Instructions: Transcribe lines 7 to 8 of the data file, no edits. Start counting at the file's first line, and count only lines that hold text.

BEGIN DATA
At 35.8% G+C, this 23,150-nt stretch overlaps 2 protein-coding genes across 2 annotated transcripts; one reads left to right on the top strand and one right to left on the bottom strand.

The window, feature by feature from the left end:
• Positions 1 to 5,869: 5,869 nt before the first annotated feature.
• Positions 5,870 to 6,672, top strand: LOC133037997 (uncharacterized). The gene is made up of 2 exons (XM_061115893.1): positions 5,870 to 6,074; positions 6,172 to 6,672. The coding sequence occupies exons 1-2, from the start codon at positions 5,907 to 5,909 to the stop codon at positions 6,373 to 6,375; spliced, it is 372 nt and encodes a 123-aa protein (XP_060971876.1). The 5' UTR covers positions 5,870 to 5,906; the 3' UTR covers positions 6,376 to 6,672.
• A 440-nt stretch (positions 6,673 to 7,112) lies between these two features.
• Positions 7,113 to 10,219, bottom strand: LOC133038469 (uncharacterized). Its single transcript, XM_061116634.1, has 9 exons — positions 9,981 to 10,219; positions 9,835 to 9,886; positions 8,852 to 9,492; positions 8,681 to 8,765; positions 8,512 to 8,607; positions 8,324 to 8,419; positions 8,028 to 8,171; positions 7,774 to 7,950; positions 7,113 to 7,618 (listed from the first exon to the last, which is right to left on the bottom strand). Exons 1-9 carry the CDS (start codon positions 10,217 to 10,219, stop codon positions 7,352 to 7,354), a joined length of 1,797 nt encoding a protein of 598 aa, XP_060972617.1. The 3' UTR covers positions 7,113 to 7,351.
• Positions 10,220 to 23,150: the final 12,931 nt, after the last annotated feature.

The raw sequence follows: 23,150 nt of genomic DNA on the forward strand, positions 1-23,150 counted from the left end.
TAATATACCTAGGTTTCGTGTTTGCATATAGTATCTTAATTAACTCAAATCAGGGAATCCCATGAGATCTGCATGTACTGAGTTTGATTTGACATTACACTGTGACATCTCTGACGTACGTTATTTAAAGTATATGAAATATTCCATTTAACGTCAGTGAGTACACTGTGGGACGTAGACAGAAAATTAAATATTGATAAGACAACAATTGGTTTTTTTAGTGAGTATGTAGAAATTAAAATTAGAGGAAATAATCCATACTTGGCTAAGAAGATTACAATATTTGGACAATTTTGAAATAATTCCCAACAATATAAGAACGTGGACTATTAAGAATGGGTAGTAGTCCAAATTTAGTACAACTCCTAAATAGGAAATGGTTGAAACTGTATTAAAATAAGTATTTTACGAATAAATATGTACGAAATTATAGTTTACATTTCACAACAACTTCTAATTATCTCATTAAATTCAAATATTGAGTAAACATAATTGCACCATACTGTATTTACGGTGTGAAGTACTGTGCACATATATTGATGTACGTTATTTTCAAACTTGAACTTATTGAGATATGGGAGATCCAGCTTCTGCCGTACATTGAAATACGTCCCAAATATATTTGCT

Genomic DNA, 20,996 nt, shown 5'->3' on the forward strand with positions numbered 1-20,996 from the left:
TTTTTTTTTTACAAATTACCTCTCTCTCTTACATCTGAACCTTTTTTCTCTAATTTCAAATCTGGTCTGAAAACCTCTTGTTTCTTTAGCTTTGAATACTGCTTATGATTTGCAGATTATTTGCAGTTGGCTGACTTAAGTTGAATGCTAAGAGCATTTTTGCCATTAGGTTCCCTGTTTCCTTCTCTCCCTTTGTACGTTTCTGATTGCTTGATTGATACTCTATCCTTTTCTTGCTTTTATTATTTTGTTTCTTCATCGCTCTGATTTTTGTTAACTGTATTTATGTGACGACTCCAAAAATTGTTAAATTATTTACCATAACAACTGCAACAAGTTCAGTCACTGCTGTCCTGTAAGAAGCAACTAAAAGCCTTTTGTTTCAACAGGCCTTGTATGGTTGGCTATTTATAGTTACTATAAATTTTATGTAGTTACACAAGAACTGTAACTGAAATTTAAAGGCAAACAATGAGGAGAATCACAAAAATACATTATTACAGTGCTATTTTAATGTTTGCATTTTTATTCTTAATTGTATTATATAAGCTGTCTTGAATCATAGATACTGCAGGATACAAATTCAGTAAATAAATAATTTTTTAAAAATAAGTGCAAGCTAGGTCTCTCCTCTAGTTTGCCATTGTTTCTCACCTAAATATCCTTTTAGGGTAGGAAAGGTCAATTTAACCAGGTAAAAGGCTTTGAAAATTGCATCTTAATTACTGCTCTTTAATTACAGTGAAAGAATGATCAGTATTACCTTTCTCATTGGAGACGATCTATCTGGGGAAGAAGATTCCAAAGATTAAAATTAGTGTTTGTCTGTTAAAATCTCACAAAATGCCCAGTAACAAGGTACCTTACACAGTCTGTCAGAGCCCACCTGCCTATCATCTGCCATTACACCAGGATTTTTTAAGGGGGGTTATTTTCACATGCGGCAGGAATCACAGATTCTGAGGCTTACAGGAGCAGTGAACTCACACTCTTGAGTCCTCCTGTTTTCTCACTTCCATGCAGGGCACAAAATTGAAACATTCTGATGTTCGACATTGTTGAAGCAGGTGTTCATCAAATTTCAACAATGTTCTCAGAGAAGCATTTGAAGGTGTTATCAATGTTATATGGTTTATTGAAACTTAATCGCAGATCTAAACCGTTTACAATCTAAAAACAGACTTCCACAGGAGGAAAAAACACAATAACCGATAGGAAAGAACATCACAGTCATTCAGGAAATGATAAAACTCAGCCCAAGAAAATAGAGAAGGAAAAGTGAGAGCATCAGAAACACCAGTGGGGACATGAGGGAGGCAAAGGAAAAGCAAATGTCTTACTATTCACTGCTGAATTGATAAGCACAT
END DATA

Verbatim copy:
• Positions 10,220 to 23,150: the final 12,931 nt, after the last annotated feature.

The raw sequence follows: 23,150 nt of genomic DNA on the forward strand, positions 1-23,150 counted from the left end.